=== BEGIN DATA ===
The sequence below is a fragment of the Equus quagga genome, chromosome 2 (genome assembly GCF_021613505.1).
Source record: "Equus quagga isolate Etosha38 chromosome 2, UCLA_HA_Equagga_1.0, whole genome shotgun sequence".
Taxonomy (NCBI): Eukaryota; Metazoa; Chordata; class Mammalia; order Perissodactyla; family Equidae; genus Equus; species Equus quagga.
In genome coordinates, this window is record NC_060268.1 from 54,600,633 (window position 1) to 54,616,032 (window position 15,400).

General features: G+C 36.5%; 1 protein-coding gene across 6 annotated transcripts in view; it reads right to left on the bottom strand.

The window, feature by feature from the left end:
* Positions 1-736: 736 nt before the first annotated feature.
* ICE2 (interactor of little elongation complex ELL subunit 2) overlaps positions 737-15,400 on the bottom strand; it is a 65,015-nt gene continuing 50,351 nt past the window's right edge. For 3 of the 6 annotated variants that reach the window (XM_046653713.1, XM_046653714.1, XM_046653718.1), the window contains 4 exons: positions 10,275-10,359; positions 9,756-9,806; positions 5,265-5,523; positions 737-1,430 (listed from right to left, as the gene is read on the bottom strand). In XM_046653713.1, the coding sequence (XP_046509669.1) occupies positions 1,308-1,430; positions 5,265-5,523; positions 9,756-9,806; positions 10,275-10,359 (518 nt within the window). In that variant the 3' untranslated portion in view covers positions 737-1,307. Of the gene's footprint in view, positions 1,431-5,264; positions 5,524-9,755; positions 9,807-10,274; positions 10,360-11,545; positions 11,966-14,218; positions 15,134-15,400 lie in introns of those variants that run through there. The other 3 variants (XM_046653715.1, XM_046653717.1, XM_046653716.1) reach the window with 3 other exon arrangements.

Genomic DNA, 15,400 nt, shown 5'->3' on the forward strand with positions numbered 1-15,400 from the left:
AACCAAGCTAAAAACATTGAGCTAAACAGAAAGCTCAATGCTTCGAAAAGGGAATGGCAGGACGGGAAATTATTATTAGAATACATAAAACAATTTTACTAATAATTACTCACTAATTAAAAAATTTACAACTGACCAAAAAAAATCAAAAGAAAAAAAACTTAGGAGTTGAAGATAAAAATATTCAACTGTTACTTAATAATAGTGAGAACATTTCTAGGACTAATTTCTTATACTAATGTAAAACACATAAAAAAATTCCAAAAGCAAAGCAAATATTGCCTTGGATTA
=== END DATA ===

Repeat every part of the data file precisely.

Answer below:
The sequence below is a fragment of the Equus quagga genome, chromosome 2 (genome assembly GCF_021613505.1).
Source record: "Equus quagga isolate Etosha38 chromosome 2, UCLA_HA_Equagga_1.0, whole genome shotgun sequence".
Taxonomy (NCBI): Eukaryota; Metazoa; Chordata; class Mammalia; order Perissodactyla; family Equidae; genus Equus; species Equus quagga.
In genome coordinates, this window is record NC_060268.1 from 54,600,633 (window position 1) to 54,616,032 (window position 15,400).

General features: G+C 36.5%; 1 protein-coding gene across 6 annotated transcripts in view; it reads right to left on the bottom strand.

The window, feature by feature from the left end:
* Positions 1-736: 736 nt before the first annotated feature.
* ICE2 (interactor of little elongation complex ELL subunit 2) overlaps positions 737-15,400 on the bottom strand; it is a 65,015-nt gene continuing 50,351 nt past the window's right edge. For 3 of the 6 annotated variants that reach the window (XM_046653713.1, XM_046653714.1, XM_046653718.1), the window contains 4 exons: positions 10,275-10,359; positions 9,756-9,806; positions 5,265-5,523; positions 737-1,430 (listed from right to left, as the gene is read on the bottom strand). In XM_046653713.1, the coding sequence (XP_046509669.1) occupies positions 1,308-1,430; positions 5,265-5,523; positions 9,756-9,806; positions 10,275-10,359 (518 nt within the window). In that variant the 3' untranslated portion in view covers positions 737-1,307. Of the gene's footprint in view, positions 1,431-5,264; positions 5,524-9,755; positions 9,807-10,274; positions 10,360-11,545; positions 11,966-14,218; positions 15,134-15,400 lie in introns of those variants that run through there. The other 3 variants (XM_046653715.1, XM_046653717.1, XM_046653716.1) reach the window with 3 other exon arrangements.

Genomic DNA, 15,400 nt, shown 5'->3' on the forward strand with positions numbered 1-15,400 from the left:
AACCAAGCTAAAAACATTGAGCTAAACAGAAAGCTCAATGCTTCGAAAAGGGAATGGCAGGACGGGAAATTATTATTAGAATACATAAAACAATTTTACTAATAATTACTCACTAATTAAAAAATTTACAACTGACCAAAAAAAATCAAAAGAAAAAAAACTTAGGAGTTGAAGATAAAAATATTCAACTGTTACTTAATAATAGTGAGAACATTTCTAGGACTAATTTCTTATACTAATGTAAAACACATAAAAAAATTCCAAAAGCAAAGCAAATATTGCCTTGGATTA